The group discussed how these drugs are readily available and freely marketed online as household items like incense, plant food and bath salts. In some cases, they are sold in local neighborhoods at corner markets and gas stations. And although they typically have the disclaimer “not for human consumption” they are produced with the specific intention of being smoked or injected by people looking for a quick high.

A major concern is that the ease with which these drugs can be purchased on the internet has sparked a surge in use among teenagers. A recent study commissioned by the National Institute for Drug Abuse revealed that one in every nine high school seniors (11.4 percent) reported using synthetic marijuana in the prior 12 months. Many teens believe the products are safe, “legal” highs that will not be detected in a routine drug test, and will not arouse parental suspicion. Others appear to believe they are safer alternatives to marijuana and amphetamines such as cocaine, which they are designed to mimic. In reality, they appear to be far more dangerous.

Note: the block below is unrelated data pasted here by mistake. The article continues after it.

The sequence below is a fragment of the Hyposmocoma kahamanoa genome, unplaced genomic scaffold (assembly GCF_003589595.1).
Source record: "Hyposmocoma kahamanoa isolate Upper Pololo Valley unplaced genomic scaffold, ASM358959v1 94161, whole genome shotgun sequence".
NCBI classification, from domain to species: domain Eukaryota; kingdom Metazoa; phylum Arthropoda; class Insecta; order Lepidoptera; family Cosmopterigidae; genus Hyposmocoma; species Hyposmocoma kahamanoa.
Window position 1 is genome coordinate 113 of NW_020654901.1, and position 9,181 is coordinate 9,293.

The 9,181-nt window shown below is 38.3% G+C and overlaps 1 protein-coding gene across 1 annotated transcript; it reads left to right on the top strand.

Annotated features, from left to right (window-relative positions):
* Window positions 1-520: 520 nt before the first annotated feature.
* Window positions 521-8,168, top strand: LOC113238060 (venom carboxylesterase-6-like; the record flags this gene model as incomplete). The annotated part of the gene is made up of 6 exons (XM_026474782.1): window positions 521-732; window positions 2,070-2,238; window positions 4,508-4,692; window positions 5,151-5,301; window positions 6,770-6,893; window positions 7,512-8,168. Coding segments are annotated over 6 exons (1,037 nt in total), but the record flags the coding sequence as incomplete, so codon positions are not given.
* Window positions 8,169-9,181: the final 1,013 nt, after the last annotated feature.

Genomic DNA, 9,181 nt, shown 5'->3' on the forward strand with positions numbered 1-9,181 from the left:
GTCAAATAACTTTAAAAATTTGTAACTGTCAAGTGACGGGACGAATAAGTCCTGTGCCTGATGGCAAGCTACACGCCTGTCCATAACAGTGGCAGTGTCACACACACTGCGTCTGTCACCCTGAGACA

Bath salts are known to cause agitation, paranoia, hallucinations, chest pain, suicidal tendencies, and the animalistic behavior shown in recent violent attacks. Synthetic marijuana poses its own risks because of the way it alters the brain’s chemistry and has been linked to numerous deaths. Last June, police said a teenager jumped off the roof of a mall parking garage in Willow Grove after smoking fake pot.

Given their misleading marketing, heightened availability, and adaptive “legality,” it is not surprising that last year Poison Control Centers received over thirteen thousand human exposure calls regarding synthetic cannabinoids and bath salts. Last year, the U.S. Drug Enforcement Administration took steps to ban the chemicals used to make these designer drugs. But many manufacturers responded by slightly altering the chemical makeup of the compounds, effectively skirting federal law. This led to a new round of increasingly volatile and dangerous drugs.

As Congressman Meehan and stakeholders discussed, addressing this growing problem requires a multi-pronged effort. From a legislative perspective, instead of reactively banning substances, lawmakers must proactively classify the new non-scheduled substances being constantly reformulated by manufacturers as analogs, making them illegal under federal law. Meehan said this must be accompanied by a focused effort to go after and take down the internet sites that peddle these dangerous drugs.